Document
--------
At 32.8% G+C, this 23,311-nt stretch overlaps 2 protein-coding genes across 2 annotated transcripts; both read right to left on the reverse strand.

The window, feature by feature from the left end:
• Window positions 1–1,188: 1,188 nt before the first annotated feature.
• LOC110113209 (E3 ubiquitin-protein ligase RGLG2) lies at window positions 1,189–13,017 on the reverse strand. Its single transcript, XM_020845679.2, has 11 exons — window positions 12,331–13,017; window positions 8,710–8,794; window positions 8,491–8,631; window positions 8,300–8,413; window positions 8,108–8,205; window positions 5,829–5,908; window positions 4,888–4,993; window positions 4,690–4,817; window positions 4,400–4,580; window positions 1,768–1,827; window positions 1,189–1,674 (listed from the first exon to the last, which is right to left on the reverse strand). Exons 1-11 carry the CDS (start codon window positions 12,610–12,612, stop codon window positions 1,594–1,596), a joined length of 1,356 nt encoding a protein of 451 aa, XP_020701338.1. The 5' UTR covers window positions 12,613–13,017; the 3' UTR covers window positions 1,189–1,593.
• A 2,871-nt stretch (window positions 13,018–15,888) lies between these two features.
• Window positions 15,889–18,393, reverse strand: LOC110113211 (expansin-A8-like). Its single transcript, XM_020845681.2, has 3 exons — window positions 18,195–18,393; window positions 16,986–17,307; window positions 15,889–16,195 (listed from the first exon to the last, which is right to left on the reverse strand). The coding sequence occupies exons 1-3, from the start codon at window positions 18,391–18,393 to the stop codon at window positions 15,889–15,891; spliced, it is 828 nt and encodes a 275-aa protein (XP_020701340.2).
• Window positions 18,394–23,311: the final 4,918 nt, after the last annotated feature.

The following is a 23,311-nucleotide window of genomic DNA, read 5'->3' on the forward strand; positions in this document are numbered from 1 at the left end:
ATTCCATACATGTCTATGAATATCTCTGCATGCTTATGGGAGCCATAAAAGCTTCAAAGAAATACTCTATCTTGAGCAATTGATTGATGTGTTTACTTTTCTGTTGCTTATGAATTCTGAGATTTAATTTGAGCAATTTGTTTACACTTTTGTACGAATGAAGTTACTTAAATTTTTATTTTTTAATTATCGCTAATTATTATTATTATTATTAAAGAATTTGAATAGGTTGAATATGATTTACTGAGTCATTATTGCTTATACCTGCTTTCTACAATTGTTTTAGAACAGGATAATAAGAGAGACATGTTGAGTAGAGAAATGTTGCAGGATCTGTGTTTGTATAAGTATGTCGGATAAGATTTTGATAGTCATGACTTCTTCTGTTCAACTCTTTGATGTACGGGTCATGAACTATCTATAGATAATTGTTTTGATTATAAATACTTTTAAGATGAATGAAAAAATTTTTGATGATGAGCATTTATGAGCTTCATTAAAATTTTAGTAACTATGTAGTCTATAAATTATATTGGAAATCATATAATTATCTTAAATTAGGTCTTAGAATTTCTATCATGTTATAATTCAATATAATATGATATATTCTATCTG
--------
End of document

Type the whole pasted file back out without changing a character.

At 32.8% G+C, this 23,311-nt stretch overlaps 2 protein-coding genes across 2 annotated transcripts; both read right to left on the reverse strand.

The window, feature by feature from the left end:
• Window positions 1–1,188: 1,188 nt before the first annotated feature.
• LOC110113209 (E3 ubiquitin-protein ligase RGLG2) lies at window positions 1,189–13,017 on the reverse strand. Its single transcript, XM_020845679.2, has 11 exons — window positions 12,331–13,017; window positions 8,710–8,794; window positions 8,491–8,631; window positions 8,300–8,413; window positions 8,108–8,205; window positions 5,829–5,908; window positions 4,888–4,993; window positions 4,690–4,817; window positions 4,400–4,580; window positions 1,768–1,827; window positions 1,189–1,674 (listed from the first exon to the last, which is right to left on the reverse strand). Exons 1-11 carry the CDS (start codon window positions 12,610–12,612, stop codon window positions 1,594–1,596), a joined length of 1,356 nt encoding a protein of 451 aa, XP_020701338.1. The 5' UTR covers window positions 12,613–13,017; the 3' UTR covers window positions 1,189–1,593.
• A 2,871-nt stretch (window positions 13,018–15,888) lies between these two features.
• Window positions 15,889–18,393, reverse strand: LOC110113211 (expansin-A8-like). Its single transcript, XM_020845681.2, has 3 exons — window positions 18,195–18,393; window positions 16,986–17,307; window positions 15,889–16,195 (listed from the first exon to the last, which is right to left on the reverse strand). The coding sequence occupies exons 1-3, from the start codon at window positions 18,391–18,393 to the stop codon at window positions 15,889–15,891; spliced, it is 828 nt and encodes a 275-aa protein (XP_020701340.2).
• Window positions 18,394–23,311: the final 4,918 nt, after the last annotated feature.

The following is a 23,311-nucleotide window of genomic DNA, read 5'->3' on the forward strand; positions in this document are numbered from 1 at the left end:
ATTCCATACATGTCTATGAATATCTCTGCATGCTTATGGGAGCCATAAAAGCTTCAAAGAAATACTCTATCTTGAGCAATTGATTGATGTGTTTACTTTTCTGTTGCTTATGAATTCTGAGATTTAATTTGAGCAATTTGTTTACACTTTTGTACGAATGAAGTTACTTAAATTTTTATTTTTTAATTATCGCTAATTATTATTATTATTATTAAAGAATTTGAATAGGTTGAATATGATTTACTGAGTCATTATTGCTTATACCTGCTTTCTACAATTGTTTTAGAACAGGATAATAAGAGAGACATGTTGAGTAGAGAAATGTTGCAGGATCTGTGTTTGTATAAGTATGTCGGATAAGATTTTGATAGTCATGACTTCTTCTGTTCAACTCTTTGATGTACGGGTCATGAACTATCTATAGATAATTGTTTTGATTATAAATACTTTTAAGATGAATGAAAAAATTTTTGATGATGAGCATTTATGAGCTTCATTAAAATTTTAGTAACTATGTAGTCTATAAATTATATTGGAAATCATATAATTATCTTAAATTAGGTCTTAGAATTTCTATCATGTTATAATTCAATATAATATGATATATTCTATCTG